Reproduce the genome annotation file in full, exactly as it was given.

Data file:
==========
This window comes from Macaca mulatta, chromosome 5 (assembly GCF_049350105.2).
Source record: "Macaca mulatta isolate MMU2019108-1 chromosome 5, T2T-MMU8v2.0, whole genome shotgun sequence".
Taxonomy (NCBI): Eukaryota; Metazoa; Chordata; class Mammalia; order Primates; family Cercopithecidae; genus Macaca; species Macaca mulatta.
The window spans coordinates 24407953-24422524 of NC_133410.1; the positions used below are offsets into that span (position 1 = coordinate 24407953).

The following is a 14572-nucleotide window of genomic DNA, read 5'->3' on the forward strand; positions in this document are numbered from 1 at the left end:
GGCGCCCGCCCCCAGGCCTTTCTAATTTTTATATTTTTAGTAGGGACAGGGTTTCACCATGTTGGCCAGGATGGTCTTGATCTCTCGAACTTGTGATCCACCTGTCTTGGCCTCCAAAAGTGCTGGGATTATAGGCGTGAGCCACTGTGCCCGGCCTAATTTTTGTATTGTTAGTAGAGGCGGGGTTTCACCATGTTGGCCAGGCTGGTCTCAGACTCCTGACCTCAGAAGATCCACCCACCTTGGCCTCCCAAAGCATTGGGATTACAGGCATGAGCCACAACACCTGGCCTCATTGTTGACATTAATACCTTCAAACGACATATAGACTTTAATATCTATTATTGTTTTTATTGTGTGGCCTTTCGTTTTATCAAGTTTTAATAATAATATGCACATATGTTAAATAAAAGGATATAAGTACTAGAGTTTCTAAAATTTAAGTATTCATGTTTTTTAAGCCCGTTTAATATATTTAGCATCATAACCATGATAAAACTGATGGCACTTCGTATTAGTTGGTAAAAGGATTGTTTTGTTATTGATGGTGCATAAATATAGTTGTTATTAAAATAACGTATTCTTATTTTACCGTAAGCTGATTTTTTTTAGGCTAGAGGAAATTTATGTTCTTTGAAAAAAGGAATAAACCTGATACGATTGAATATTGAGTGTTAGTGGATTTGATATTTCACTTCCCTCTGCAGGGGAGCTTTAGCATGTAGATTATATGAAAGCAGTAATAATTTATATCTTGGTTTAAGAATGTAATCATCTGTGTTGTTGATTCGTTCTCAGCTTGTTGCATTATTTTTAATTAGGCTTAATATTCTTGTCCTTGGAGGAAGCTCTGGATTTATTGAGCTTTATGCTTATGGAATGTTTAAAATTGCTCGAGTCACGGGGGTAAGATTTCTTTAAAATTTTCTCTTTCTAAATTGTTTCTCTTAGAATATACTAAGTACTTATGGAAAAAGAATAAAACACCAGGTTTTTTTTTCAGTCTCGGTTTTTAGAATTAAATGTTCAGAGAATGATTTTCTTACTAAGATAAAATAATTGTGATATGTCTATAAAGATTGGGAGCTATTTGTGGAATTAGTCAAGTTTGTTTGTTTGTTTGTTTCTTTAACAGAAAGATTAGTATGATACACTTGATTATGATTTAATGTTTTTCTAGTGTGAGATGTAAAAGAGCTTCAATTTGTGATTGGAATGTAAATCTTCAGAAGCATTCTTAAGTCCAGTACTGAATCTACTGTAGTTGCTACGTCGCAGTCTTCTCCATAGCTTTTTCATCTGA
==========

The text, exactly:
This window comes from Macaca mulatta, chromosome 5 (assembly GCF_049350105.2).
Source record: "Macaca mulatta isolate MMU2019108-1 chromosome 5, T2T-MMU8v2.0, whole genome shotgun sequence".
Taxonomy (NCBI): Eukaryota; Metazoa; Chordata; class Mammalia; order Primates; family Cercopithecidae; genus Macaca; species Macaca mulatta.
The window spans coordinates 24407953-24422524 of NC_133410.1; the positions used below are offsets into that span (position 1 = coordinate 24407953).

The following is a 14572-nucleotide window of genomic DNA, read 5'->3' on the forward strand; positions in this document are numbered from 1 at the left end:
GGCGCCCGCCCCCAGGCCTTTCTAATTTTTATATTTTTAGTAGGGACAGGGTTTCACCATGTTGGCCAGGATGGTCTTGATCTCTCGAACTTGTGATCCACCTGTCTTGGCCTCCAAAAGTGCTGGGATTATAGGCGTGAGCCACTGTGCCCGGCCTAATTTTTGTATTGTTAGTAGAGGCGGGGTTTCACCATGTTGGCCAGGCTGGTCTCAGACTCCTGACCTCAGAAGATCCACCCACCTTGGCCTCCCAAAGCATTGGGATTACAGGCATGAGCCACAACACCTGGCCTCATTGTTGACATTAATACCTTCAAACGACATATAGACTTTAATATCTATTATTGTTTTTATTGTGTGGCCTTTCGTTTTATCAAGTTTTAATAATAATATGCACATATGTTAAATAAAAGGATATAAGTACTAGAGTTTCTAAAATTTAAGTATTCATGTTTTTTAAGCCCGTTTAATATATTTAGCATCATAACCATGATAAAACTGATGGCACTTCGTATTAGTTGGTAAAAGGATTGTTTTGTTATTGATGGTGCATAAATATAGTTGTTATTAAAATAACGTATTCTTATTTTACCGTAAGCTGATTTTTTTTAGGCTAGAGGAAATTTATGTTCTTTGAAAAAAGGAATAAACCTGATACGATTGAATATTGAGTGTTAGTGGATTTGATATTTCACTTCCCTCTGCAGGGGAGCTTTAGCATGTAGATTATATGAAAGCAGTAATAATTTATATCTTGGTTTAAGAATGTAATCATCTGTGTTGTTGATTCGTTCTCAGCTTGTTGCATTATTTTTAATTAGGCTTAATATTCTTGTCCTTGGAGGAAGCTCTGGATTTATTGAGCTTTATGCTTATGGAATGTTTAAAATTGCTCGAGTCACGGGGGTAAGATTTCTTTAAAATTTTCTCTTTCTAAATTGTTTCTCTTAGAATATACTAAGTACTTATGGAAAAAGAATAAAACACCAGGTTTTTTTTTCAGTCTCGGTTTTTAGAATTAAATGTTCAGAGAATGATTTTCTTACTAAGATAAAATAATTGTGATATGTCTATAAAGATTGGGAGCTATTTGTGGAATTAGTCAAGTTTGTTTGTTTGTTTGTTTCTTTAACAGAAAGATTAGTATGATACACTTGATTATGATTTAATGTTTTTCTAGTGTGAGATGTAAAAGAGCTTCAATTTGTGATTGGAATGTAAATCTTCAGAAGCATTCTTAAGTCCAGTACTGAATCTACTGTAGTTGCTACGTCGCAGTCTTCTCCATAGCTTTTTCATCTGA